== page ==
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Lavender v. Auto Sales


March 9, 2010


The opinion of the court was delivered by: Seybert, District Judge


On February 9, 2009, U.S. Bankruptcy Judge Alan S. Trust issued an Order concluding that, under 11 U.S.C. § 523(a)(2)(B), Debtor James M. Lavender could not discharge his $518,728.27 debt to Creditor Manheim's Pennsylvania Auction Services, Inc. d/b/a Manheim Auto Auction and Manheim Financial Services, Inc. ("Manheim"). Mr. Lavender appeals this decision.

For the foregoing reasons, the Bankruptcy Court's Order is AFFIRMED.


Mr. Lavender, together with his wife Diane Lavender (together, "Debtors"), did business as Lavender Auto Sales, a sole proprietorship located On Long Island. Through Lavender Auto Sales, Debtors operated a used car business. Among other things, Lavender purchased vehicles that Manheim then sold at Manheim's car auction business.

In 1994, Mr. Lavender entered into a floor plan financing agreement with Manheim. Under the agreement, Manheim advanced money to Mr. Lavender to enable him to purchase vehicles. Mr. Lavender then sold these vehicles through Manheim and repaid Manheim's loans with the sale proceeds. Initially, Manheim extended Mr. Lavender a $300,000 credit line. Within a few months, however, Manheim increased Mr. Lavender's credit line to $500,000.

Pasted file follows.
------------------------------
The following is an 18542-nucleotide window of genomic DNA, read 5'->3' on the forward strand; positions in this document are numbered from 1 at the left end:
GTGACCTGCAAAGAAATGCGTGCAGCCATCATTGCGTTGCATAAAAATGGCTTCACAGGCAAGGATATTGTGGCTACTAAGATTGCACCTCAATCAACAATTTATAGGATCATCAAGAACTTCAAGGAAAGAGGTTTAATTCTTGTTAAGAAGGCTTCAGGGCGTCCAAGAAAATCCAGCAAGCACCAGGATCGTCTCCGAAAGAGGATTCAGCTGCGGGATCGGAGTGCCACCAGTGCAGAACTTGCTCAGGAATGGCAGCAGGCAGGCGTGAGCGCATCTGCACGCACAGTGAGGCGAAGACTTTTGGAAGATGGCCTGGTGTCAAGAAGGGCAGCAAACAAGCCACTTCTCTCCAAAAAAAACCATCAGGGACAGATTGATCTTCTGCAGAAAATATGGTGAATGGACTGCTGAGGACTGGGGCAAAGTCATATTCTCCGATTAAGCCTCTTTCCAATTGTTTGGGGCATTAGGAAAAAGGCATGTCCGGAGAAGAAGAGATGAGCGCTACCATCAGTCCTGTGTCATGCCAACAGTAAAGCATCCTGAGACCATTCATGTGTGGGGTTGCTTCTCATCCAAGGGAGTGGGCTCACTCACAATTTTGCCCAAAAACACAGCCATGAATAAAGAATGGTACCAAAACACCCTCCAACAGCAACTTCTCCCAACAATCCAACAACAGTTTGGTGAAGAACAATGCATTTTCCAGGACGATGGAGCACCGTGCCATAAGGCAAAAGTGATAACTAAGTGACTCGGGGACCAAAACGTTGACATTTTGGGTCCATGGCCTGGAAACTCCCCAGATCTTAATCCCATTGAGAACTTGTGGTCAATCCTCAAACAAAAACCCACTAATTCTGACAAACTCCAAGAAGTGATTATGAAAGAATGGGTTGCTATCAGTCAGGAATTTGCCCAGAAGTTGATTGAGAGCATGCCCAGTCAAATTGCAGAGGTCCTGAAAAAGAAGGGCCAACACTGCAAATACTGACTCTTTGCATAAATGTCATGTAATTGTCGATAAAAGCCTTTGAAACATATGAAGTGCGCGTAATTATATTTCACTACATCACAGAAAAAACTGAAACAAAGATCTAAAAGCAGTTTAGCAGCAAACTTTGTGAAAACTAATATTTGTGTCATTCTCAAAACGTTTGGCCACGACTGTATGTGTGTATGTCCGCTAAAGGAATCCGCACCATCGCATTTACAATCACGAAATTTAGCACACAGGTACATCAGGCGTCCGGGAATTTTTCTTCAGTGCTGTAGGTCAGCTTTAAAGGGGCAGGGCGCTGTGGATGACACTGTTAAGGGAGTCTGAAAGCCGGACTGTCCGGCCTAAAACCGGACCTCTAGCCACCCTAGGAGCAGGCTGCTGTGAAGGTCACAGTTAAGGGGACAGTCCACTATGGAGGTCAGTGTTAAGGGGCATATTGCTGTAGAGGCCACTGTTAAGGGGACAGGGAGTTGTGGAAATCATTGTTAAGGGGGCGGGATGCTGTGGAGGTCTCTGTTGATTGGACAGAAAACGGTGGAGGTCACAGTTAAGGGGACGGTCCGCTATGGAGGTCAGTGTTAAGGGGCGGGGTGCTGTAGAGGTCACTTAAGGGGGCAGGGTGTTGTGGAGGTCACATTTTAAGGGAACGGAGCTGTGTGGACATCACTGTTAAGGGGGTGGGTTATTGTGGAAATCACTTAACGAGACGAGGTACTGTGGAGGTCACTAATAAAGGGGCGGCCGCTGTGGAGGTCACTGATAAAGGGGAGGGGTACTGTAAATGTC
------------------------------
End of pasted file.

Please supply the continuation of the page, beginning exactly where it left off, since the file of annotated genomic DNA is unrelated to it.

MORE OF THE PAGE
Sometime in 1998, Mr. Lavender sought to increase his credit line to $900,000. To this end, Mr. Lavender drafted a financial statement on September 2, 1998 ("Financial Statement") and sent it to Manheim. This Financial Statement was materially false in many ways. Specifically, the Financial Statement: (1) set forth that Mr. and Mrs. Lavender owned three real properties they had no interest in; (2) understated Mr. Lavender's mortgage debt with respect to another real property; (3) listed a life insurance policy with a cash surrender value of $100,000 that Mr. Lavender did not own; and (4) listed $50,000 worth of phantom stocks and bonds. A few weeks after drafting this fraudulent statement, Mr. Lavender, on behalf of Lavender Auto Sales, executed and personally guaranteed a $900,000 promissory note in Manheim's favor. Manheim, in turn, increased the credit line to $900,000. Eight months later, however, Manheim decreased the credit line to $650,000.